The investment environment is improving. Despite the economic challenges and policy missteps in many African economies, the overall investment ecosystem is developing steadily across the region. As more private equity funds, investment banks, and institutional investors establish a local presence in more African economies, they are bringing expertise in a greater variety of deal structures and investment techniques. The pool of local lawyers, auditors, consultants, and bankers with private equity experience is also expanding. By the same token, more African companies are gaining experience in advanced finance.
Governance, too, is improving in many sub-Saharan African nations. Côte d’Ivoire, Benin, Togo, Senegal, and the Democratic Republic of Congo rank among the nations that have improved corporate governance the most, according to the World Bank’s Doing Business 2014 report. The growth of regional and continent-wide professional associations is making the business environment more transparent. While political risk remains high on the continent, it is improving in many economies. A number of governments are becoming more business friendly.
Alternative options for raising capital are scarce. The difficulty that African companies face in raising capital from local equity and debt markets presents a big opportunity for private equity. Only four African economies – Egypt, Morocco, Nigeria, and South Africa – have stock exchanges with a market capitalisation of more than $50 billion. In fact, the 29 stock exchanges on the continent have fewer than 2,000 listings combined.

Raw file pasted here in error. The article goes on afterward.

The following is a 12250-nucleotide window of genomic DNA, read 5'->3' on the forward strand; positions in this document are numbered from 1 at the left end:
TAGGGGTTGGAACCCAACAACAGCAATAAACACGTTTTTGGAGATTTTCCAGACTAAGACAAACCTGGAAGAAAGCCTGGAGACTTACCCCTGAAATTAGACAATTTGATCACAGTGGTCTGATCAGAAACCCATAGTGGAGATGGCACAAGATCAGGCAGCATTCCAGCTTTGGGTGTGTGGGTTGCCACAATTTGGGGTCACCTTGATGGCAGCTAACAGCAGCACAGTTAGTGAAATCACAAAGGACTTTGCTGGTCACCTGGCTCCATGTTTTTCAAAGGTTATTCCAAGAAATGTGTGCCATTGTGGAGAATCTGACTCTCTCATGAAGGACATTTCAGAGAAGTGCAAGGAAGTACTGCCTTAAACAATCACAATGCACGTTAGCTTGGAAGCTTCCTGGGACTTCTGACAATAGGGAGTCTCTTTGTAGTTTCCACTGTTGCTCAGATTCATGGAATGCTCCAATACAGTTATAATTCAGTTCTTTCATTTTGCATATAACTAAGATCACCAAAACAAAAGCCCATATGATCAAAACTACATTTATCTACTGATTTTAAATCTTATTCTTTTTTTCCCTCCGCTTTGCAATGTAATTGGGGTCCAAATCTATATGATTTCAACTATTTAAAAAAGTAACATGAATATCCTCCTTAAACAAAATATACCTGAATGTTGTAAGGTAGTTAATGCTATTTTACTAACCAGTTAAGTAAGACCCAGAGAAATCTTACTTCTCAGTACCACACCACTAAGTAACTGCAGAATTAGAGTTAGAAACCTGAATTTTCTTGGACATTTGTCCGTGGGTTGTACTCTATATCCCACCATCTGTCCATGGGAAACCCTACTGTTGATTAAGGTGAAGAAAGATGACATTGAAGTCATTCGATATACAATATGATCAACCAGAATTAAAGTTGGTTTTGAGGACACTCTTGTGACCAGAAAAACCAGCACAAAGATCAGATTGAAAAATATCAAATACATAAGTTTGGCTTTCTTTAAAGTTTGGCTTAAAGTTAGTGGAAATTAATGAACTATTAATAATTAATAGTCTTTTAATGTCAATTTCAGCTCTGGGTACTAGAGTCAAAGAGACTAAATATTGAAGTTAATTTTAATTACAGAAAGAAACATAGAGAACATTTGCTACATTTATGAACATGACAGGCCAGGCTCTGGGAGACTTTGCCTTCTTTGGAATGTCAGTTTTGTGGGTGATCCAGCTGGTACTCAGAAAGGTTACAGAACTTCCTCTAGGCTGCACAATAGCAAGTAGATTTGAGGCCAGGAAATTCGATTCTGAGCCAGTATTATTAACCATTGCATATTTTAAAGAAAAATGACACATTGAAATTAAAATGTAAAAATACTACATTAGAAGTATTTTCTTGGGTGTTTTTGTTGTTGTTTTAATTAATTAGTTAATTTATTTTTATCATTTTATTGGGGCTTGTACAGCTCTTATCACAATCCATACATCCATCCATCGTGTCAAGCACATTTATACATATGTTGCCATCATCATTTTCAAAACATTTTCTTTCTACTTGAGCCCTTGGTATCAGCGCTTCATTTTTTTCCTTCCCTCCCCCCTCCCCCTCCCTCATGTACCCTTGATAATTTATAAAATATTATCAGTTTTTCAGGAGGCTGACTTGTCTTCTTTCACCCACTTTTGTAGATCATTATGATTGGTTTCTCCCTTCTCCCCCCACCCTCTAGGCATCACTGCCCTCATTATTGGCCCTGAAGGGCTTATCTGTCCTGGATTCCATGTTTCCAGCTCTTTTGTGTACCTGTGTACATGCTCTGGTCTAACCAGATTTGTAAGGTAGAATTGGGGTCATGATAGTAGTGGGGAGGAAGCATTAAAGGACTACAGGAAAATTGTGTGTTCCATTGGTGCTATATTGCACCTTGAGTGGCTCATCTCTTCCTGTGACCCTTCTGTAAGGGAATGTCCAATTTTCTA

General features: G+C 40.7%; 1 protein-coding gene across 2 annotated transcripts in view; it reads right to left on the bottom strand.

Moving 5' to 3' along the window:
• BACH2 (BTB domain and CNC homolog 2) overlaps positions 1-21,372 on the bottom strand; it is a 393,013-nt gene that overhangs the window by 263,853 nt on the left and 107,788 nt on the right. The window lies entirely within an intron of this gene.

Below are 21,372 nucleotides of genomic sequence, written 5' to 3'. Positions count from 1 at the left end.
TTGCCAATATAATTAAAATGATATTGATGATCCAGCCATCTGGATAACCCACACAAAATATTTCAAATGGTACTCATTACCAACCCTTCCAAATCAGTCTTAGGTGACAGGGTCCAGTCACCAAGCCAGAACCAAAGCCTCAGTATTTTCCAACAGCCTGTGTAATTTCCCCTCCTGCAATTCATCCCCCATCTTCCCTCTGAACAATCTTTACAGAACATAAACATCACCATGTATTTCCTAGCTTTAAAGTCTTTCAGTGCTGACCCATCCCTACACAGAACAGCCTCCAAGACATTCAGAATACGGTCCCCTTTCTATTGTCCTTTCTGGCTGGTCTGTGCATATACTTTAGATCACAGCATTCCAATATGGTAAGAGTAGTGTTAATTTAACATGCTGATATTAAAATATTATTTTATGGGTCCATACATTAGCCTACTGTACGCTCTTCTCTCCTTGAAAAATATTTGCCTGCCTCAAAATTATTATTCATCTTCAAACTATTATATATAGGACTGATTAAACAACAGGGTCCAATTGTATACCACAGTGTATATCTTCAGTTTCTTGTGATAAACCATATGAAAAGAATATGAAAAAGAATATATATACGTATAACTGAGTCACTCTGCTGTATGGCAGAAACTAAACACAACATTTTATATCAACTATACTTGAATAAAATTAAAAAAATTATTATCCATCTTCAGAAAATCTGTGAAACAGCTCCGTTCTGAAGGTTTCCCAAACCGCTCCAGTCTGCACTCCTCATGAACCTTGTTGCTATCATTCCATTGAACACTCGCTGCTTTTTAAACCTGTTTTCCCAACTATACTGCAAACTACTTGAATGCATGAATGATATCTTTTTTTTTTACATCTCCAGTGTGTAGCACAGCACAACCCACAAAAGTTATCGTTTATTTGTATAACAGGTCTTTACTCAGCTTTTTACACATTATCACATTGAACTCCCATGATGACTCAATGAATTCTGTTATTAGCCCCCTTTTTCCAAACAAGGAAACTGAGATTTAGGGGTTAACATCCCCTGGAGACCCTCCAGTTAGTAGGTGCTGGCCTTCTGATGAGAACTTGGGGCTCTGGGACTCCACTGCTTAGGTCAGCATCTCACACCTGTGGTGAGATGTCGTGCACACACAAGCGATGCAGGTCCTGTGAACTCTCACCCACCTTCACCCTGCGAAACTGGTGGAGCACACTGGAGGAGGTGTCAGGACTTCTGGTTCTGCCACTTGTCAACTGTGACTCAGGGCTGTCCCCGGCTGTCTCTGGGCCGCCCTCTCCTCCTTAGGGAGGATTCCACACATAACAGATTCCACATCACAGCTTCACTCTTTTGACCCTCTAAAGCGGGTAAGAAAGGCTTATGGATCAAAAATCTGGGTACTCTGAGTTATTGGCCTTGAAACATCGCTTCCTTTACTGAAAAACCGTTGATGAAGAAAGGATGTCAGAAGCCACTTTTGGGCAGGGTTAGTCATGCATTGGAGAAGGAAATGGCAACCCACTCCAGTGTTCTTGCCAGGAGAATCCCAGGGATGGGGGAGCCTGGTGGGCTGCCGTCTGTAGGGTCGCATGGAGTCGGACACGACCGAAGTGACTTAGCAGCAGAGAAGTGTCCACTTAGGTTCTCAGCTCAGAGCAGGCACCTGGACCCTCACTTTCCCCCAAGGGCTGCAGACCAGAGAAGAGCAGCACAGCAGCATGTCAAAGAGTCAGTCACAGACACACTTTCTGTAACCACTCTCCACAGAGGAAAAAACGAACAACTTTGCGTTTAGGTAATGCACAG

The small scale of African equity markets makes it difficult for companies to raise the capital they need to grow – or for their founders to exit their business – through initial public offerings. There were only 28 IPOs in Africa in 2015, comprising approximately 2% of the more than 1,200 IPOs done globally. These IPOs raised a combined $12.7 billion (less than 1% of capital raised globally through IPOs) – which does not come close to bridging the financing gap in Africa.
This article was originally published by Boston Consulting Group.